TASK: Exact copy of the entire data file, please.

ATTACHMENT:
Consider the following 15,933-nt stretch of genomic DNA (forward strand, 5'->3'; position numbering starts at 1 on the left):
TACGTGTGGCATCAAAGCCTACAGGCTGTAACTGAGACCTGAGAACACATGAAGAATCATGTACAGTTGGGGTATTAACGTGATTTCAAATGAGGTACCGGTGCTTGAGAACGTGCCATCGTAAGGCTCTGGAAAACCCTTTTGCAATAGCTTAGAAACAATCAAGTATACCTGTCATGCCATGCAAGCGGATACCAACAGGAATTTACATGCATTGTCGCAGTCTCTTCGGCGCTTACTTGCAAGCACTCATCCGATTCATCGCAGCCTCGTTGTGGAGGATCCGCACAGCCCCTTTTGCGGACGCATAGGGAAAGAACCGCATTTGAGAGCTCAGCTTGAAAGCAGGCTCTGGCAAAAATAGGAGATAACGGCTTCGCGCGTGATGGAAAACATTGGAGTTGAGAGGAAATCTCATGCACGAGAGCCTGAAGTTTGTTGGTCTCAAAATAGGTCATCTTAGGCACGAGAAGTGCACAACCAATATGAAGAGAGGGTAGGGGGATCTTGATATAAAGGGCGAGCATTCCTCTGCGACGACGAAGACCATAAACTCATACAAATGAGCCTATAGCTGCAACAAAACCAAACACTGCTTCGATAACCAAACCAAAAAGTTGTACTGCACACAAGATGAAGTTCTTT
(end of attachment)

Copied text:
Consider the following 15,933-nt stretch of genomic DNA (forward strand, 5'->3'; position numbering starts at 1 on the left):
TACGTGTGGCATCAAAGCCTACAGGCTGTAACTGAGACCTGAGAACACATGAAGAATCATGTACAGTTGGGGTATTAACGTGATTTCAAATGAGGTACCGGTGCTTGAGAACGTGCCATCGTAAGGCTCTGGAAAACCCTTTTGCAATAGCTTAGAAACAATCAAGTATACCTGTCATGCCATGCAAGCGGATACCAACAGGAATTTACATGCATTGTCGCAGTCTCTTCGGCGCTTACTTGCAAGCACTCATCCGATTCATCGCAGCCTCGTTGTGGAGGATCCGCACAGCCCCTTTTGCGGACGCATAGGGAAAGAACCGCATTTGAGAGCTCAGCTTGAAAGCAGGCTCTGGCAAAAATAGGAGATAACGGCTTCGCGCGTGATGGAAAACATTGGAGTTGAGAGGAAATCTCATGCACGAGAGCCTGAAGTTTGTTGGTCTCAAAATAGGTCATCTTAGGCACGAGAAGTGCACAACCAATATGAAGAGAGGGTAGGGGGATCTTGATATAAAGGGCGAGCATTCCTCTGCGACGACGAAGACCATAAACTCATACAAATGAGCCTATAGCTGCAACAAAACCAAACACTGCTTCGATAACCAAACCAAAAAGTTGTACTGCACACAAGATGAAGTTCTTT